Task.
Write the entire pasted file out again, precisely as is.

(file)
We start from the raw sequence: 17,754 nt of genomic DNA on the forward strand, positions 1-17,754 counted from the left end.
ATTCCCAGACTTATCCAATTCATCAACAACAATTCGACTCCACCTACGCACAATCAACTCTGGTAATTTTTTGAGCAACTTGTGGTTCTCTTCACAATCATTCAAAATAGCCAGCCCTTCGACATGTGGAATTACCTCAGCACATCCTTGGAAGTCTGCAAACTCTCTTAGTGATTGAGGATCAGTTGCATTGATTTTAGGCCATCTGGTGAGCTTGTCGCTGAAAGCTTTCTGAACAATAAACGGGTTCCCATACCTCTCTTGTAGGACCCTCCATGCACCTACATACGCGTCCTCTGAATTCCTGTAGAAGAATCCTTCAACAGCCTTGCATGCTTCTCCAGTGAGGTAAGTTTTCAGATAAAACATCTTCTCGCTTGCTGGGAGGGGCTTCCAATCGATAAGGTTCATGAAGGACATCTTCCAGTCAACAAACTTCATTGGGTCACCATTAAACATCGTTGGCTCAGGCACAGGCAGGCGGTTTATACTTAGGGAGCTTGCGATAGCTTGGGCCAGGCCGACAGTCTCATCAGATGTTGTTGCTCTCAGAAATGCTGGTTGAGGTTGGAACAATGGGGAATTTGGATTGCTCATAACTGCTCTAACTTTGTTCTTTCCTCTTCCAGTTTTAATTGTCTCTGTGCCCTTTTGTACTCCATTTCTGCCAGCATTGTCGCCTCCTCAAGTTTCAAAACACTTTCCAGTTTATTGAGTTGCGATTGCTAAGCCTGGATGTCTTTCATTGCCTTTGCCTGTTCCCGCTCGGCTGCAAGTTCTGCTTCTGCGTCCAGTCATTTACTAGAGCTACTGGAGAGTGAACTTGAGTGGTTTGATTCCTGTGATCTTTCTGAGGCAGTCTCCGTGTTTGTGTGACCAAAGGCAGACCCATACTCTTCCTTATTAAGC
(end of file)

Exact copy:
We start from the raw sequence: 17,754 nt of genomic DNA on the forward strand, positions 1-17,754 counted from the left end.
ATTCCCAGACTTATCCAATTCATCAACAACAATTCGACTCCACCTACGCACAATCAACTCTGGTAATTTTTTGAGCAACTTGTGGTTCTCTTCACAATCATTCAAAATAGCCAGCCCTTCGACATGTGGAATTACCTCAGCACATCCTTGGAAGTCTGCAAACTCTCTTAGTGATTGAGGATCAGTTGCATTGATTTTAGGCCATCTGGTGAGCTTGTCGCTGAAAGCTTTCTGAACAATAAACGGGTTCCCATACCTCTCTTGTAGGACCCTCCATGCACCTACATACGCGTCCTCTGAATTCCTGTAGAAGAATCCTTCAACAGCCTTGCATGCTTCTCCAGTGAGGTAAGTTTTCAGATAAAACATCTTCTCGCTTGCTGGGAGGGGCTTCCAATCGATAAGGTTCATGAAGGACATCTTCCAGTCAACAAACTTCATTGGGTCACCATTAAACATCGTTGGCTCAGGCACAGGCAGGCGGTTTATACTTAGGGAGCTTGCGATAGCTTGGGCCAGGCCGACAGTCTCATCAGATGTTGTTGCTCTCAGAAATGCTGGTTGAGGTTGGAACAATGGGGAATTTGGATTGCTCATAACTGCTCTAACTTTGTTCTTTCCTCTTCCAGTTTTAATTGTCTCTGTGCCCTTTTGTACTCCATTTCTGCCAGCATTGTCGCCTCCTCAAGTTTCAAAACACTTTCCAGTTTATTGAGTTGCGATTGCTAAGCCTGGATGTCTTTCATTGCCTTTGCCTGTTCCCGCTCGGCTGCAAGTTCTGCTTCTGCGTCCAGTCATTTACTAGAGCTACTGGAGAGTGAACTTGAGTGGTTTGATTCCTGTGATCTTTCTGAGGCAGTCTCCGTGTTTGTGTGACCAAAGGCAGACCCATACTCTTCCTTATTAAGC